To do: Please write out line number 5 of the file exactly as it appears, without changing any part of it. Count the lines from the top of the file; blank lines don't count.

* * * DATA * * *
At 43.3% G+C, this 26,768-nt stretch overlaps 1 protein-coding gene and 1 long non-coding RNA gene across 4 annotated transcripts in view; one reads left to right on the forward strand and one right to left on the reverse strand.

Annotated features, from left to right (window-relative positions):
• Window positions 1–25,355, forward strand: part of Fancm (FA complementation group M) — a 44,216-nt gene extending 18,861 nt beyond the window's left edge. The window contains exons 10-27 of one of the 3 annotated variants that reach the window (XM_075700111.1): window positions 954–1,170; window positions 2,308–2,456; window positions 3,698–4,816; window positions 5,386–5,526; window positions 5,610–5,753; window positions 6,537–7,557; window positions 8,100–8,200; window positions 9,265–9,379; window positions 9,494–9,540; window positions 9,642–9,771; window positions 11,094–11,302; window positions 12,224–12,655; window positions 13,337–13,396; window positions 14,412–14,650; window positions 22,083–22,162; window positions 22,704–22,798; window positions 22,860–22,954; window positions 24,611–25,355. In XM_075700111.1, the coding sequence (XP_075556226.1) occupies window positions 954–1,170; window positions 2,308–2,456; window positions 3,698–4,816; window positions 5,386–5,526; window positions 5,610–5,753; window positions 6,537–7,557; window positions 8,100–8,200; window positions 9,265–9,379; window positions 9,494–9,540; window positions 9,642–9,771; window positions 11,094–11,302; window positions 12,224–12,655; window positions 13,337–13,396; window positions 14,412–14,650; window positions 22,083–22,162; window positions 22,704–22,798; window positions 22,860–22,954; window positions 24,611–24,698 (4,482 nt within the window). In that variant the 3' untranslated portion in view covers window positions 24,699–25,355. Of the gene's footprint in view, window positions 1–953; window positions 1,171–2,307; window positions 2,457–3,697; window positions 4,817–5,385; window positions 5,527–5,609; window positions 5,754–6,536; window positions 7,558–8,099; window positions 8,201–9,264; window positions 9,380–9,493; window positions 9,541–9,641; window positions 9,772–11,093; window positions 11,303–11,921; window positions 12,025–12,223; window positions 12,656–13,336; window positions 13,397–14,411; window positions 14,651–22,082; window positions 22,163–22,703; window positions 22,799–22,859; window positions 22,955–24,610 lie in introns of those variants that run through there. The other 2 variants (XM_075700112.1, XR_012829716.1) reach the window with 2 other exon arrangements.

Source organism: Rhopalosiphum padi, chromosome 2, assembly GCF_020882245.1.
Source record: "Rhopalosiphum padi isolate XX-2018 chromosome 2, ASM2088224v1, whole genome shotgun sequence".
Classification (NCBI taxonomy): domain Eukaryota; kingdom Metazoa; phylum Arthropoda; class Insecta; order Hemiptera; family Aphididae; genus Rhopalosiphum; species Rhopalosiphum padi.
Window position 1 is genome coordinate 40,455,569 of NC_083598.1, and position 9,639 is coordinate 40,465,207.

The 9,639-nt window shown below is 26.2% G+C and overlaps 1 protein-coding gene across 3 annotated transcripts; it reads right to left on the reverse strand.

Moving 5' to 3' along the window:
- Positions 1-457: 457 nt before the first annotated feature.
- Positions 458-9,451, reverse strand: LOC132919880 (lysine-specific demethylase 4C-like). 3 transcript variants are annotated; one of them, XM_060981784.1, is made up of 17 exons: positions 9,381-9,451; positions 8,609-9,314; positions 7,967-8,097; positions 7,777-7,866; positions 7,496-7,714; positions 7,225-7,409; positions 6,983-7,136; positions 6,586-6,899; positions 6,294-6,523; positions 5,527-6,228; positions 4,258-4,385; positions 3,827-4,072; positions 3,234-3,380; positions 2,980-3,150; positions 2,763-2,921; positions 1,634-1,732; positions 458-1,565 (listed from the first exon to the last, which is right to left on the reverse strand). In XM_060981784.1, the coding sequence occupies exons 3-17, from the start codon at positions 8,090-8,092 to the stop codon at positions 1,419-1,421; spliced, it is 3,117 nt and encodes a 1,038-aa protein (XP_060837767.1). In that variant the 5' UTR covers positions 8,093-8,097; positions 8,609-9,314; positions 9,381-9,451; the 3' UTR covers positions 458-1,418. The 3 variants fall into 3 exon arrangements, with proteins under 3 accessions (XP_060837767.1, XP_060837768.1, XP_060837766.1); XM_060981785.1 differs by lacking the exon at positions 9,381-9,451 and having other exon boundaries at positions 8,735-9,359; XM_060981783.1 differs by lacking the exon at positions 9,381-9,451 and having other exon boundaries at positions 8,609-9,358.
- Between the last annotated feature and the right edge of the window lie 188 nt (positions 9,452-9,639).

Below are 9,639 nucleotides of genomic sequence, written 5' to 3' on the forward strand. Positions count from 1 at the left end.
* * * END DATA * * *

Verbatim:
Source record: "Rhopalosiphum padi isolate XX-2018 chromosome 2, ASM2088224v1, whole genome shotgun sequence".